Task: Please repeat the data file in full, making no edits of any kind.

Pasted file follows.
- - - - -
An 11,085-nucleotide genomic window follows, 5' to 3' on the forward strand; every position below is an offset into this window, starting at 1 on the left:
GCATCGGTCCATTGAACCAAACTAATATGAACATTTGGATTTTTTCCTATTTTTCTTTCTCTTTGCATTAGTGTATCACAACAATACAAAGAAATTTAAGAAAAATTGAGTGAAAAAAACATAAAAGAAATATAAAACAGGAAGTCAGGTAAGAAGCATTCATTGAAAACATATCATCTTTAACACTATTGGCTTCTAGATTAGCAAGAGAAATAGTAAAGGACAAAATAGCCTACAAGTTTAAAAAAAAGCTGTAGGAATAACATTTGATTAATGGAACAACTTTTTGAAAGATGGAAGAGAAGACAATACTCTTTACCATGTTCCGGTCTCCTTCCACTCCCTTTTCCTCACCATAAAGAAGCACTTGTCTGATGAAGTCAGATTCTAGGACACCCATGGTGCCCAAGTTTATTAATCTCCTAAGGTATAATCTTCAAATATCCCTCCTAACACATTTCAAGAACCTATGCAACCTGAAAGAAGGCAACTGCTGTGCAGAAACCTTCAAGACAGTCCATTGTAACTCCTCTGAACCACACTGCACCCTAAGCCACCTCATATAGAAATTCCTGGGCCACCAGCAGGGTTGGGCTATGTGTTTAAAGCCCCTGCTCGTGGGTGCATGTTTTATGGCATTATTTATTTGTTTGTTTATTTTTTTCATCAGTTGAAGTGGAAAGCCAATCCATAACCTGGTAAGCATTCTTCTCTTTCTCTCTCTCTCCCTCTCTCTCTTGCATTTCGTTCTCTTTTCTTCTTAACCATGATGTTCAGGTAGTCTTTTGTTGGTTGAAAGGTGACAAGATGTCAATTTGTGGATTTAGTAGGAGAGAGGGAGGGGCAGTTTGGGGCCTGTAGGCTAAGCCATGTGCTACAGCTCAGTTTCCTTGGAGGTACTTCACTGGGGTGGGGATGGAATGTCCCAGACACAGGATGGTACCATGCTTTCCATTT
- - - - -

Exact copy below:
An 11,085-nucleotide genomic window follows, 5' to 3' on the forward strand; every position below is an offset into this window, starting at 1 on the left:
GCATCGGTCCATTGAACCAAACTAATATGAACATTTGGATTTTTTCCTATTTTTCTTTCTCTTTGCATTAGTGTATCACAACAATACAAAGAAATTTAAGAAAAATTGAGTGAAAAAAACATAAAAGAAATATAAAACAGGAAGTCAGGTAAGAAGCATTCATTGAAAACATATCATCTTTAACACTATTGGCTTCTAGATTAGCAAGAGAAATAGTAAAGGACAAAATAGCCTACAAGTTTAAAAAAAAGCTGTAGGAATAACATTTGATTAATGGAACAACTTTTTGAAAGATGGAAGAGAAGACAATACTCTTTACCATGTTCCGGTCTCCTTCCACTCCCTTTTCCTCACCATAAAGAAGCACTTGTCTGATGAAGTCAGATTCTAGGACACCCATGGTGCCCAAGTTTATTAATCTCCTAAGGTATAATCTTCAAATATCCCTCCTAACACATTTCAAGAACCTATGCAACCTGAAAGAAGGCAACTGCTGTGCAGAAACCTTCAAGACAGTCCATTGTAACTCCTCTGAACCACACTGCACCCTAAGCCACCTCATATAGAAATTCCTGGGCCACCAGCAGGGTTGGGCTATGTGTTTAAAGCCCCTGCTCGTGGGTGCATGTTTTATGGCATTATTTATTTGTTTGTTTATTTTTTTCATCAGTTGAAGTGGAAAGCCAATCCATAACCTGGTAAGCATTCTTCTCTTTCTCTCTCTCTCCCTCTCTCTCTTGCATTTCGTTCTCTTTTCTTCTTAACCATGATGTTCAGGTAGTCTTTTGTTGGTTGAAAGGTGACAAGATGTCAATTTGTGGATTTAGTAGGAGAGAGGGAGGGGCAGTTTGGGGCCTGTAGGCTAAGCCATGTGCTACAGCTCAGTTTCCTTGGAGGTACTTCACTGGGGTGGGGATGGAATGTCCCAGACACAGGATGGTACCATGCTTTCCATTT